Thus, it is clear that the novel in itself represents a series of underlying reasons and concepts which aim at personalizing the apparently common life of Bloom.
Another important theme of the novel is the idea of the presence of the conscience. In this sense, unlike many previous pieces of literature, “Ulysses” develops a human conscience for its characters. In this sense, Stephan and Bloom both have conscience problems which are part of the modernization of the world. Thus, while Stephan is remorseful about not obeying his mother on the dead bed, Bloom is retrospective concerning the life he is leading and the marriage he is part of. This comes to point out the modern aspect of the novel because it refers in particular to the strains of the society and to the lack of moral principles. At the same time, this dimension is connected to the idea about religiosity and nearing God.
Finally, the stream of consciousness also enables Leopold Bloom to direct the evolution of the novel.
More precisely, taking into account that the novel is constantly being built along the events of a single day, it can be said that Bloom is dependent on the environment for his actions. This is similar to Homers “Ulysses” who had his actions determined by outside forces rather than an established plan.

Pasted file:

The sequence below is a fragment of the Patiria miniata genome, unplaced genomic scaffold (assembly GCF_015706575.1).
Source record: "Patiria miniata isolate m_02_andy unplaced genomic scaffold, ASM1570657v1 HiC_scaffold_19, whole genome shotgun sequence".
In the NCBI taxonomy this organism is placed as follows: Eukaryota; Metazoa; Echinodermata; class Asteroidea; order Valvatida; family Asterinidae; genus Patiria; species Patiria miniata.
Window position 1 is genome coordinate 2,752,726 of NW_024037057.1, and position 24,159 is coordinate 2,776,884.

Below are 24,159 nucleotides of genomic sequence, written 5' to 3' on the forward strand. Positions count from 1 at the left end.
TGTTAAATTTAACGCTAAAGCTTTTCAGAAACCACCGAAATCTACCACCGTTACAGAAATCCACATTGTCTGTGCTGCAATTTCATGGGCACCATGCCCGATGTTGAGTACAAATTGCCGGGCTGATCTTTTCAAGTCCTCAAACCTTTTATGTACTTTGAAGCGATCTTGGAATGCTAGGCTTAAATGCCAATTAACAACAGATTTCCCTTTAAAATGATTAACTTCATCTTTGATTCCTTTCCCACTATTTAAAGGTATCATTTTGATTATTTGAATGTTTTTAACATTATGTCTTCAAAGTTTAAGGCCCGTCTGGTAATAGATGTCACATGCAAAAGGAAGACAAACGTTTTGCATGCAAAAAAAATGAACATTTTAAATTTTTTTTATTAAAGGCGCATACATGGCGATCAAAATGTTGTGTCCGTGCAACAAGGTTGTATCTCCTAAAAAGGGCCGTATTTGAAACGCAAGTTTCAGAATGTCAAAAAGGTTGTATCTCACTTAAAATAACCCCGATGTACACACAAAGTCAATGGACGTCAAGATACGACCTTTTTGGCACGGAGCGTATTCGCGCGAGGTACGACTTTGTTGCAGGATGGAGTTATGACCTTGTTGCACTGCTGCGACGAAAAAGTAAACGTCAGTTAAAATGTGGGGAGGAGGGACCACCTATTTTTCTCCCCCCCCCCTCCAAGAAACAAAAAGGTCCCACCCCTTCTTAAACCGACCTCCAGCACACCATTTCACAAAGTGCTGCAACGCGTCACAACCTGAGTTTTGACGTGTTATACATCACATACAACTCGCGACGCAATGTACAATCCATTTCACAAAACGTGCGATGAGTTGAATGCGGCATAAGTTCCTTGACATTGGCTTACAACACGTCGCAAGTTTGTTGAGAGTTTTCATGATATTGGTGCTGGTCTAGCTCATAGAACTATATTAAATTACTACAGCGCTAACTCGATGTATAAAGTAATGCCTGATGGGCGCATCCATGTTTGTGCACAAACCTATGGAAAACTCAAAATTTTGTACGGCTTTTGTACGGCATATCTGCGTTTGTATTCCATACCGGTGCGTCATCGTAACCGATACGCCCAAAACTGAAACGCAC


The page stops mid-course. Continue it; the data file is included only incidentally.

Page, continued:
All these taken into account, it is fair to say that James Joyces novel is an example of modernist art. For the themes it explores and the techniques used in developing the subject, Bloom is in direct contact with the reader and expresses the true dramas of his existence without the interference of a narrator, a literary exercise which demonstrates the value of Joyces writing.
Newman, Robert D., Weldon Thornton. Joyces Ulysses: The Larger Perspective. University of Delaware Press: Newark, 1987.
James Joyce. Ulysses. Vintage Books. New York..